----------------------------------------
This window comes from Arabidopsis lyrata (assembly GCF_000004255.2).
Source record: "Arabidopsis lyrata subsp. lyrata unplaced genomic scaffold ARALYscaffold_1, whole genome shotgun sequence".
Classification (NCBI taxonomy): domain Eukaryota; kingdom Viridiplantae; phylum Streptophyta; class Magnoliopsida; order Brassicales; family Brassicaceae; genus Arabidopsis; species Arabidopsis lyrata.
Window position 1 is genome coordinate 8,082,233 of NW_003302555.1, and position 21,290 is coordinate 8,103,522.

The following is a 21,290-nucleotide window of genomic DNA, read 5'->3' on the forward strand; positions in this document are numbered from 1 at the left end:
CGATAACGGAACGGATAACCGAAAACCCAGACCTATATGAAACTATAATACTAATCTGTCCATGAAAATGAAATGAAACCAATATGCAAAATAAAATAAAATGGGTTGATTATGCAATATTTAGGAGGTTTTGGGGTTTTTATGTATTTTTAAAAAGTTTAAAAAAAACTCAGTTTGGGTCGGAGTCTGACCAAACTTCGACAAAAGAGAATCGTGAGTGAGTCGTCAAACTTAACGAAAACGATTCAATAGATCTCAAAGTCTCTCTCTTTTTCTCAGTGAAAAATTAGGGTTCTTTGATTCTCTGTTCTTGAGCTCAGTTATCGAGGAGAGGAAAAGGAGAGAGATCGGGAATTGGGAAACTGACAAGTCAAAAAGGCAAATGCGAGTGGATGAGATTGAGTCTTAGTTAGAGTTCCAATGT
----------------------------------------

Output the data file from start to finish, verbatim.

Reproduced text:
This window comes from Arabidopsis lyrata (assembly GCF_000004255.2).
Source record: "Arabidopsis lyrata subsp. lyrata unplaced genomic scaffold ARALYscaffold_1, whole genome shotgun sequence".
Classification (NCBI taxonomy): domain Eukaryota; kingdom Viridiplantae; phylum Streptophyta; class Magnoliopsida; order Brassicales; family Brassicaceae; genus Arabidopsis; species Arabidopsis lyrata.
Window position 1 is genome coordinate 8,082,233 of NW_003302555.1, and position 21,290 is coordinate 8,103,522.

The following is a 21,290-nucleotide window of genomic DNA, read 5'->3' on the forward strand; positions in this document are numbered from 1 at the left end:
CGATAACGGAACGGATAACCGAAAACCCAGACCTATATGAAACTATAATACTAATCTGTCCATGAAAATGAAATGAAACCAATATGCAAAATAAAATAAAATGGGTTGATTATGCAATATTTAGGAGGTTTTGGGGTTTTTATGTATTTTTAAAAAGTTTAAAAAAAACTCAGTTTGGGTCGGAGTCTGACCAAACTTCGACAAAAGAGAATCGTGAGTGAGTCGTCAAACTTAACGAAAACGATTCAATAGATCTCAAAGTCTCTCTCTTTTTCTCAGTGAAAAATTAGGGTTCTTTGATTCTCTGTTCTTGAGCTCAGTTATCGAGGAGAGGAAAAGGAGAGAGATCGGGAATTGGGAAACTGACAAGTCAAAAAGGCAAATGCGAGTGGATGAGATTGAGTCTTAGTTAGAGTTCCAATGT